Release date: September 30, 2022
By Marty Gunther
Buddy Guy at Blues on the Fox Fest 2022/ Photo: by Dianne Bruce Dunklau
Sure, Buddy Guy’s 86 years old and recently announced dates for a farewell tour, but fear not! The ageless wonder fires on all cylinders with this sensational CD, a 16-song, 64-minute, star-studded effort that’s destined to add even more luster to one of the most successful careers in blues history.
A 38-time Blues Music Award honoree, Buddy reunites here with producer, drummer and tunesmith Tom Hambridge in a continuation of the partnership that’s propelled his career to new heights since 2008, when their Skin Deep CD debuted and went on to capture contemporary album and album-of-the-year honors and a Grammy nomination, too.
That disc laid down the groundwork of what was to follow. The duo’s seventh release, The Blues Don’t Lie follows the same path as its two most recent predecessors, 2015’s Born to Play Guitar and 2018’s The Blues Is Alive and Well, both of which debuted at the No. 1 spot on Billboard’s blues album charts before dominating the following awards season, something previously achieved with 2010’s Living Proof.
After one listen to this one, it’ll be no surprise if it follows suit.
Recorded by Ducky Carlisle at Blackbird Studios in Nashville with additional tracks laid down at Chicago Recording Co. in Illinois; The Barn in Washington, Mass.; and Purple House Studio in Leipers Fork, Tenn.; Buddy shines on six-string and his warm voice is intimate and soothing throughout – joined by an all-star cast that includes Mavis Staples, Elvis Costello, James Taylor, Bobby Rush, Jason Isbell, Wendy Moten, all of whom take a turn on the mic.
The lineup also includes Rob McNelley, Michael Saint-Leon, Taylor and Isbell on guitars, Reese Wynans and Kevin McKendree on keys, Max Abrams and Steve Patrick on horns and Michael Rhodes and Glenn Worf on bass. Hambridge – who penned 13 of the originals in partnership with Buddy, Richard Fleming, Gary Nicholson and Bill Sweeney or solo -- handles percussion throughout. Mike Hicks sits in on backing vocals on one track, and Rush lends his harmonica talents, too.
The album explodes out of the gate with the driving, autobiographical “I Let My Guitar Do the Talking,” on which Buddy describes himself as someone who toiled hard and made his own rules to succeed with only a sixth-grade education. He doesn’t always speak up; he prefers to let “my fingers do the talkin’,”– something he drives home with a soaring solo. It gives way for “Blues Don’t Lie,” a quiet, unhurried shuffle that recounts his emotions in the late ‘60s, when Buddy lost both his parents and Sonny Boy Williamson announced his departure from Chicago to go back to Little Rock, Ark., to die.
The Guy original, “The World Needs Love,” opens with 55 seconds of searing guitar pyrotechnics before slowing down for vocals that deliver a plea for an end to all the hurt and killing infesting the planet today; it features another two minutes of emotion-drenched fretwork before the lyrical coda. “We Go Back,” a duet with Mavis, is another number with somber overtones. It provides a flashback to the assassination of Martin Luther King and reflects on the continuing fight for civil rights. Staples stresses the need to continue the battle: “Times were bad, but what a time we had. We go back to where the blues was everywhere, fighting to get our share.”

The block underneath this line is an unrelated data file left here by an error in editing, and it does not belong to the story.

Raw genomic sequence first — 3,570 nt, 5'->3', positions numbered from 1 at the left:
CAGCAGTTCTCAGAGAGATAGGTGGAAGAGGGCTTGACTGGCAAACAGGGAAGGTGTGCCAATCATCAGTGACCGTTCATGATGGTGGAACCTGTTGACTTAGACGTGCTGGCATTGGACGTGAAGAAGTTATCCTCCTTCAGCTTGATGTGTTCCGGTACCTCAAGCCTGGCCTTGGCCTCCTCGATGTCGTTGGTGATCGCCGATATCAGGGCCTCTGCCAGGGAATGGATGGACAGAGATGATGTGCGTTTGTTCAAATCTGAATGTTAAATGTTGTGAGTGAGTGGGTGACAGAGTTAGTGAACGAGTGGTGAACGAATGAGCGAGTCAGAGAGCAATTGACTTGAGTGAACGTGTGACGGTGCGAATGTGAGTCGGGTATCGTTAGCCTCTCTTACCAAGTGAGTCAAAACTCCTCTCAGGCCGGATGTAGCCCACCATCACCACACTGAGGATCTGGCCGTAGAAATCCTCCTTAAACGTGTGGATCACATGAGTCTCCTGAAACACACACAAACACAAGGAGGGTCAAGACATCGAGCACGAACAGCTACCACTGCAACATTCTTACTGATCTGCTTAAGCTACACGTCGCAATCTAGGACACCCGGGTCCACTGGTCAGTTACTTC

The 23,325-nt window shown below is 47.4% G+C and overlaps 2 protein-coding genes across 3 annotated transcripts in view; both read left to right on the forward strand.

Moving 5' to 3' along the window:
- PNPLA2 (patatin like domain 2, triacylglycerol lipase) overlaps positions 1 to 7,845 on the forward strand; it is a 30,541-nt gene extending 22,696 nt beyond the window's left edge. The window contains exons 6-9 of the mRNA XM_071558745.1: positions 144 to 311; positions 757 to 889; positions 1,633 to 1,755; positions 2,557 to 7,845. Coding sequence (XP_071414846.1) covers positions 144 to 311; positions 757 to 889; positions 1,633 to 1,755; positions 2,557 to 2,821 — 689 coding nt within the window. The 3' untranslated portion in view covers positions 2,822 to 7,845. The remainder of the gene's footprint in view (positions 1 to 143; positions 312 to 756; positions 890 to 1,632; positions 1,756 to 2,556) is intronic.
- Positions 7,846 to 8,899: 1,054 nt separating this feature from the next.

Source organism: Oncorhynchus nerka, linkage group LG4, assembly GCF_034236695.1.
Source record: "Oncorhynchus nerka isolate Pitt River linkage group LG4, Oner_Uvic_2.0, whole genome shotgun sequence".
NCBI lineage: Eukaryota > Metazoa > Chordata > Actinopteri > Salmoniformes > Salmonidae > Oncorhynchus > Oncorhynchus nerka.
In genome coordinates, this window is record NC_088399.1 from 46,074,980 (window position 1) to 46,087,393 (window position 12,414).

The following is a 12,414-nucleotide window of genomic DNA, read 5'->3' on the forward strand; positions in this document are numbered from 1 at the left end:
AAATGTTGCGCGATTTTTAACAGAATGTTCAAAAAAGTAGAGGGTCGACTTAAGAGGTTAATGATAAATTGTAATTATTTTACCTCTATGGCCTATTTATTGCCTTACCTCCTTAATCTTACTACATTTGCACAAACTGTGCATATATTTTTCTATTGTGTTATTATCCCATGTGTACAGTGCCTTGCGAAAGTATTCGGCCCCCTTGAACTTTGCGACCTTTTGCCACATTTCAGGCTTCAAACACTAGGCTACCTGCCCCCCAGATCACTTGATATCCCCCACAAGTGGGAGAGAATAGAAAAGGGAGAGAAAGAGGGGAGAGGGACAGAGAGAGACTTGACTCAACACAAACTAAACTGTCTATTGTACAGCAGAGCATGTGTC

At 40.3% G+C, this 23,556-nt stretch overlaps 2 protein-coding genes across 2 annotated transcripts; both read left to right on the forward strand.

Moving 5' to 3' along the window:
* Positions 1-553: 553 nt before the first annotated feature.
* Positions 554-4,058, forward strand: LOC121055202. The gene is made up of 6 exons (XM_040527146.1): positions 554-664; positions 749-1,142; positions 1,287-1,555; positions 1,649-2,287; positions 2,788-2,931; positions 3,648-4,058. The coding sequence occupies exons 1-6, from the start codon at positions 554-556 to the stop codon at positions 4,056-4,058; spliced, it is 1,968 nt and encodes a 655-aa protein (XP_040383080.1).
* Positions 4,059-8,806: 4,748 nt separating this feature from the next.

Costello provides backup to Buddy’s vocals on the romantic “Symptoms of Love,” which percolates throughout, before yielding to James Taylor for “Follow the Money,” a funky complaint about the trail of evidence left behind by cheats, robbers and folks on the take. The sounds of the Delta surface to open “Well Enough Alone.” In that one, Guy says, he’s crossed “a mojo hand with a black cat bone,” realizes his error and believes it’s time to hightail it back home.
Things get even more funky as Rush trades verses with Buddy and lays down a little harp on “What’s Wrong with That?” It’s a downhome demand that there should be no complaint from anyone when you demand exactly what you want -- like “my bacon crispy, my pancakes cooked up right.” But things get serious again with Isbell in tow for “Gunsmoke Blues,” which opens quietly before yearning for an end to the violence that’s threatening the lives of innocents at schools, churches and more.
In need of a break? Good times abound in the loping “House Party,” which follows, as Bud
dy and Moten, a former finalist on The Voice, describe joys of celebrating from dusk to dawn. Six more pleasers follow, beginning with a cover B.B. King’s “Sweet Thing,” which teams with the Beatles’ “I’ve Got a Feeling” to bookend “Back Door Scratchin’,” a song of burning desire. Two more originals – the passionate “Rabbit Blood” and silky smooth “Last Call” -- precede a solo acoustic take on Slim Harpo’s “I’m a King Bee” to close.
Like the gilded outer rim and type on this black CD, The Blues Don’t Lie is 24-carat gold from beginning to end. Run, don’t walk to buy this one. It’s a true-blue treasure!
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About the Author: The blues came calling for Marty Gunther in the 1960s, when he witnessed Muddy Waters, Mississippi John Hurt, B.B. King and Howlin' Wolf perform at the Newport festivals in his native Rhode Island. A longtime Chicagoan who's now based out of Charlotte, N.C., he's a professional journalist and harp player who studied under Sugar Blue before co-founding the Nucklebusters, a band that's filled clubs in south Florida since the '80s.